But what, exactly, does structural biology contribute to the complex process of drug discovery? Once a likely protein target for a new discovery programme has been identified – an enzyme to be targeted by an inhibitor, for example – knowing its three-dimensional structure can help both in the selection of likely starting molecules or “hits” and in their development into “lead” compounds that are potent enough inhibitors to go forward to the later stages of drug discovery. In the related technique of fragment-based drug discovery, a huge number of very small compounds or fragments are screened against a target and those that bind to different parts of the protein’s active site are selected and linked together to form a larger and theoretically more potent compound. Typically, individual fragments bind to their target so weakly that they can only be identified experimentally rather than through computer modelling. Structural experiments can also be used to probe unexpected ligand-binding interactions, perhaps even identifying previously unknown functional binding sites, and to build selectivity for one member of a large protein family into a drug molecule. Selectivity is essential for the development of safe, non-toxic drugs that bind proteins such as kinases and G-protein coupled receptors (see section 11) that have hundreds of homologs in the human proteome.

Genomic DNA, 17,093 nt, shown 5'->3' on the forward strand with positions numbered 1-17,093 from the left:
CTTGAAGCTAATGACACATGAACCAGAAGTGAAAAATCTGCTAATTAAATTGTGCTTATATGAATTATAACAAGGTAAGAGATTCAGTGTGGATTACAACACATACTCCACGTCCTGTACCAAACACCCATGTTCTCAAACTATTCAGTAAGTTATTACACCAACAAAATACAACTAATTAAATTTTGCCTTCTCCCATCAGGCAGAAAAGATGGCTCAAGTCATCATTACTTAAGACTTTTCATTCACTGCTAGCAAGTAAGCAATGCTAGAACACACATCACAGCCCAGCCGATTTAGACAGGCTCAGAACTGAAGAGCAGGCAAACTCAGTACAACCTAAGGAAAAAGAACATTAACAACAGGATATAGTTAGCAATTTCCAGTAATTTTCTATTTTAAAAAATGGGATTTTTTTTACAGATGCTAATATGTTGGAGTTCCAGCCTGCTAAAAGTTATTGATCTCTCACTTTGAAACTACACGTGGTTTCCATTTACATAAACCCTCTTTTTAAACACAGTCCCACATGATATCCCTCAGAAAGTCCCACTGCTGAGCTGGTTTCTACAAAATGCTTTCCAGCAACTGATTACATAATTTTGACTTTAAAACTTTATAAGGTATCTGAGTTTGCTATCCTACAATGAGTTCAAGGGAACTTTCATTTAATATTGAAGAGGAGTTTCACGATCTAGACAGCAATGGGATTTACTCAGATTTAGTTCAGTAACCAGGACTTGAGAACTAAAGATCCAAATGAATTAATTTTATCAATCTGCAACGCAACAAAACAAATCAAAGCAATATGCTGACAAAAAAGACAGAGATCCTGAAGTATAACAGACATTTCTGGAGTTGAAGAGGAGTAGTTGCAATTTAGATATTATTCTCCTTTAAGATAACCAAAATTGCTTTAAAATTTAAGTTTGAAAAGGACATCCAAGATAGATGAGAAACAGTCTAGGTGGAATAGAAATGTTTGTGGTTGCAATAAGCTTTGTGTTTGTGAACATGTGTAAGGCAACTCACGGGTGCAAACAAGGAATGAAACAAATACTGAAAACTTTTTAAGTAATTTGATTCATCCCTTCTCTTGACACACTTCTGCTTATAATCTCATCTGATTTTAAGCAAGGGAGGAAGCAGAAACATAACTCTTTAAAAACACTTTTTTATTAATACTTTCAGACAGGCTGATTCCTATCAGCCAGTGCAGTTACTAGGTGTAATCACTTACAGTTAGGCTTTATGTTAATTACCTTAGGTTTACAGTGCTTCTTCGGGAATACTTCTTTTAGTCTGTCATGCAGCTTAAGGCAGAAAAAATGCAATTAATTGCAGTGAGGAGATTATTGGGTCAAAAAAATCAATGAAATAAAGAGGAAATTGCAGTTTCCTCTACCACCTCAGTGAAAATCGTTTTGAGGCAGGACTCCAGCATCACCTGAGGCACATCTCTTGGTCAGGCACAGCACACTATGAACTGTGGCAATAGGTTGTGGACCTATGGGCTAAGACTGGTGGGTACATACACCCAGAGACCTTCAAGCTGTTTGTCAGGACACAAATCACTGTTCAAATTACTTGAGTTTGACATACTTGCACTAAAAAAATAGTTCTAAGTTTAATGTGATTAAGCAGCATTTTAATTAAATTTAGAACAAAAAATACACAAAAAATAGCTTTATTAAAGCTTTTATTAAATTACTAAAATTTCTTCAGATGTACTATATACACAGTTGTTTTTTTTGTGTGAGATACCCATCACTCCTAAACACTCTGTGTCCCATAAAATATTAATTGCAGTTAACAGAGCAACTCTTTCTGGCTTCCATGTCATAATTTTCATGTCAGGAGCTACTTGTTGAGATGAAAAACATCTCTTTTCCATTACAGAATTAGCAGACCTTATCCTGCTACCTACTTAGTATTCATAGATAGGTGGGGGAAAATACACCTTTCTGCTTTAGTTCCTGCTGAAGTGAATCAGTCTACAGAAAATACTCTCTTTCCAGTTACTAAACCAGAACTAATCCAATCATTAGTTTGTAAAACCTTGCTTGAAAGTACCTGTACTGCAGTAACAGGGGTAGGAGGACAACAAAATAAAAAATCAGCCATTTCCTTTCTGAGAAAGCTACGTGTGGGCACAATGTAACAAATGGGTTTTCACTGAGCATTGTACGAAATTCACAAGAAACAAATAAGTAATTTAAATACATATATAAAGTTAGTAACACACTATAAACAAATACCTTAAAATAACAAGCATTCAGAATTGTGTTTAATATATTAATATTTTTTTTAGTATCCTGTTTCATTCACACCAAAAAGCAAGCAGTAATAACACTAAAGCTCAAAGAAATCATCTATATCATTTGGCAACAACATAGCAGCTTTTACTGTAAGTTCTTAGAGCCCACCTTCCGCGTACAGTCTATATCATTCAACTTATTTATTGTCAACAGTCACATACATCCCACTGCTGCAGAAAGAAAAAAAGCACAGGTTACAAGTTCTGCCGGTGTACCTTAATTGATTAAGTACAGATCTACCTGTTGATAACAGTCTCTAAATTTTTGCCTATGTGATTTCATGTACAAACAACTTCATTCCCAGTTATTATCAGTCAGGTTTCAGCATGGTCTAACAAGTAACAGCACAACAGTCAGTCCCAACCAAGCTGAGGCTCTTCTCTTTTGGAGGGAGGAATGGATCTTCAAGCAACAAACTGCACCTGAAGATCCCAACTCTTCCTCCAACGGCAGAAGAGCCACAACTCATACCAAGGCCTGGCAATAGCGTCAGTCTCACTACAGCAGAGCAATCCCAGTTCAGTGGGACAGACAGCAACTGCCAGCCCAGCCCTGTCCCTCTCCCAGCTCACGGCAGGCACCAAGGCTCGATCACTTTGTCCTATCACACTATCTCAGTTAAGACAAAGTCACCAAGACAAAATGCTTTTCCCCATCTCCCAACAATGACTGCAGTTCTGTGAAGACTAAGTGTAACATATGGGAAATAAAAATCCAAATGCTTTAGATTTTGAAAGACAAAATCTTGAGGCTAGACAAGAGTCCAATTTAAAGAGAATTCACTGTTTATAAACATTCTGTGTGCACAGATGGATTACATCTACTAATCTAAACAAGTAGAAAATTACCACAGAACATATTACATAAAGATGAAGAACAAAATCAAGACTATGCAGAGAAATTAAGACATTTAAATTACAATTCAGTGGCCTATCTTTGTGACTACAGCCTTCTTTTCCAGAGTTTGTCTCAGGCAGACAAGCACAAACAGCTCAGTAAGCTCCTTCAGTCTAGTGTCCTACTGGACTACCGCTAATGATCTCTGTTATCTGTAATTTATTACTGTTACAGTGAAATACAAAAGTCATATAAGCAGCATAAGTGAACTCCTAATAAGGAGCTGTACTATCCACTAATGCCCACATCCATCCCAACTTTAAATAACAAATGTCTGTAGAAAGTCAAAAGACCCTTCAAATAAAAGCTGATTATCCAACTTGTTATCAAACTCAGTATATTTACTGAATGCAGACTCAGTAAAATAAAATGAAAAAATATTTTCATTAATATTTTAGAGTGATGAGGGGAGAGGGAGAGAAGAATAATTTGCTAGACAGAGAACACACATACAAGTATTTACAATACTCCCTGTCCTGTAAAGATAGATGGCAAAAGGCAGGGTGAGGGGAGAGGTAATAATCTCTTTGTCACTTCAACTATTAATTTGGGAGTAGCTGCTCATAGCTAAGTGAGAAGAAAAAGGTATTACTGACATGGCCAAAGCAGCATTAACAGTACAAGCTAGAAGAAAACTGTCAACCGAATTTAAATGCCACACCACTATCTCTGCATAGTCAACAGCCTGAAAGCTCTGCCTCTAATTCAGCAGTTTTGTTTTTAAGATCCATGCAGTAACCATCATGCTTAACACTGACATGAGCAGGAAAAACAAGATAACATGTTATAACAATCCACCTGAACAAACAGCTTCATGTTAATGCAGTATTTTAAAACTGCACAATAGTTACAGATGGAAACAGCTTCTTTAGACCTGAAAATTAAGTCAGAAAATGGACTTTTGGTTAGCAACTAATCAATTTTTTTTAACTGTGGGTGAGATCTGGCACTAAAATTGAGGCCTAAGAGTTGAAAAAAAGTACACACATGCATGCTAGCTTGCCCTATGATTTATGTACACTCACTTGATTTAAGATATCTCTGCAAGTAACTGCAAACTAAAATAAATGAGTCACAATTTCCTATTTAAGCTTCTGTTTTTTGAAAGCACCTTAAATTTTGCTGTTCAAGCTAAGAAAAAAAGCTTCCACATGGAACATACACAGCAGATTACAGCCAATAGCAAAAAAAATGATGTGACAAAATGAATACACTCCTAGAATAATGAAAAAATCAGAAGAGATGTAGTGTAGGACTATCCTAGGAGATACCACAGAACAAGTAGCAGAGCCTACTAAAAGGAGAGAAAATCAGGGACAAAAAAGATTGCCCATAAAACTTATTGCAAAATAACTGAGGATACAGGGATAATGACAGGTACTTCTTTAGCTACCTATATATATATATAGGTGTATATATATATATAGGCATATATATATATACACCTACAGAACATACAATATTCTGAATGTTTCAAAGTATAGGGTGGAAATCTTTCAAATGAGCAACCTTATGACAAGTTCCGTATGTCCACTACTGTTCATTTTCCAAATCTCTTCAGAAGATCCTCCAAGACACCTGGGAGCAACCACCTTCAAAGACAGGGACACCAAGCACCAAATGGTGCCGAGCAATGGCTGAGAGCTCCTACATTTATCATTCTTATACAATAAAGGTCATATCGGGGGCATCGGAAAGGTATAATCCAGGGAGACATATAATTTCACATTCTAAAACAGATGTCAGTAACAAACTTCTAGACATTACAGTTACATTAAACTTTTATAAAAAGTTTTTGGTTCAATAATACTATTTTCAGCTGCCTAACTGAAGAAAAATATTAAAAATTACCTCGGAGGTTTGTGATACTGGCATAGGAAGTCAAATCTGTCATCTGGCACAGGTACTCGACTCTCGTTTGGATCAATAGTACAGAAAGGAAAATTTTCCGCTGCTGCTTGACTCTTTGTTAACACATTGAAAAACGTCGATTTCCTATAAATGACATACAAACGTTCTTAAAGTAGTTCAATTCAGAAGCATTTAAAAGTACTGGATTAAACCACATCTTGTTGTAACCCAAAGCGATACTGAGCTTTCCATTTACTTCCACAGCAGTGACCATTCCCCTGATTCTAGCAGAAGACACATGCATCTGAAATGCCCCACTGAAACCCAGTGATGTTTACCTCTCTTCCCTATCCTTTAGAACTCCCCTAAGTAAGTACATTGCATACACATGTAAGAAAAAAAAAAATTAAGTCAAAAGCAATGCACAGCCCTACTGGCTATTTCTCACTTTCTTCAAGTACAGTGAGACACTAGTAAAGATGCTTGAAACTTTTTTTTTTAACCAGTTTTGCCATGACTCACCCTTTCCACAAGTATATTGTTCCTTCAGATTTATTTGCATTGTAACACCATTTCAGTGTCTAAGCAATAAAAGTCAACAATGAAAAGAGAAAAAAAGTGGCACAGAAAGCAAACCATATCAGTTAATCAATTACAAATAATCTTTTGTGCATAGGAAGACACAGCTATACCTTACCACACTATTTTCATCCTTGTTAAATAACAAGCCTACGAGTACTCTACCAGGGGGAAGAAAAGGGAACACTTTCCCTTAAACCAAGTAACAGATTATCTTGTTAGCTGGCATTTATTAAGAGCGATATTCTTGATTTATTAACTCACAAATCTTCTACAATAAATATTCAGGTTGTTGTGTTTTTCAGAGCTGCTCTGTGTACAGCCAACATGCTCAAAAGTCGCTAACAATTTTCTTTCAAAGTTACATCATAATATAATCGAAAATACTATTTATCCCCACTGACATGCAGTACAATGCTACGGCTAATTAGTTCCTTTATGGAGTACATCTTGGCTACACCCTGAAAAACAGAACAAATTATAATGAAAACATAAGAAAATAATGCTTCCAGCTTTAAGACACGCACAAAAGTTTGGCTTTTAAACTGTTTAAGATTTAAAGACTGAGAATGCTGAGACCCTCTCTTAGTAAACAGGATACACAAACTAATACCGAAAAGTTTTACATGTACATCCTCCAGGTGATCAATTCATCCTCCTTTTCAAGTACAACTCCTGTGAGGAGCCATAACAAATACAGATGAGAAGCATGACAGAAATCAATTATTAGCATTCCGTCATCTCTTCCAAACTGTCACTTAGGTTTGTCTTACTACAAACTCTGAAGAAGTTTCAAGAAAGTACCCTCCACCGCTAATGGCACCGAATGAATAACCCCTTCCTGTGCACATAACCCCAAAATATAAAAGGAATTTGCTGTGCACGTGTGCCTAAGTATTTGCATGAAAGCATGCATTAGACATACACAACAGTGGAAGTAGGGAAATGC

Brown then went on to describe some of the work that he had been involved with during his career at Pfizer. Phosphodiesterases are enzymes that catalyse the breaking of phosphodiester bonds; this function is responsible for regulating the concentration of the essential cyclic nucleotide monophosphates in cells, and enzymes in this class are drug targets for a range of diseases. Cyclic GMP-specific phosphodiesterase type 5 or PDE5 is the target of Pfizer’s most famous drug, sildefanil, which is known worldwide as Viagra™ (link is to the Wikipedia entry). Researchers at Pfizer have used structure-based techniques to modify the basic structure of this compound into drugs with the potential to treat very different diseases, including Reynaud’s syndrome (in which the blood supply to the extremities is reduced in cold temperatures) and stroke recovery. The recent structure-led discovery of the mechanism by which another protein in this family, PDE4, regulates cyclic AMP may even lead to the design of drugs for a range of devastating neurological conditions including Alzheimer’s disease and schizophrenia.

Brown summed up his lecture with a series of recommendations for structural biologists working in industry (and by extension, for industrial researchers doing structural biology there). He advised them to get involved in drug discovery programmes at the earliest stage, to use structure to understand mechanisms of action rather than simply to design inhibitors and to collaborate between disciplines and sometimes even across companies. And, overall (and more prosaically), to work as quickly and cheaply as reasonable. These are not bad recommendations for academic researchers, either.

1 comment: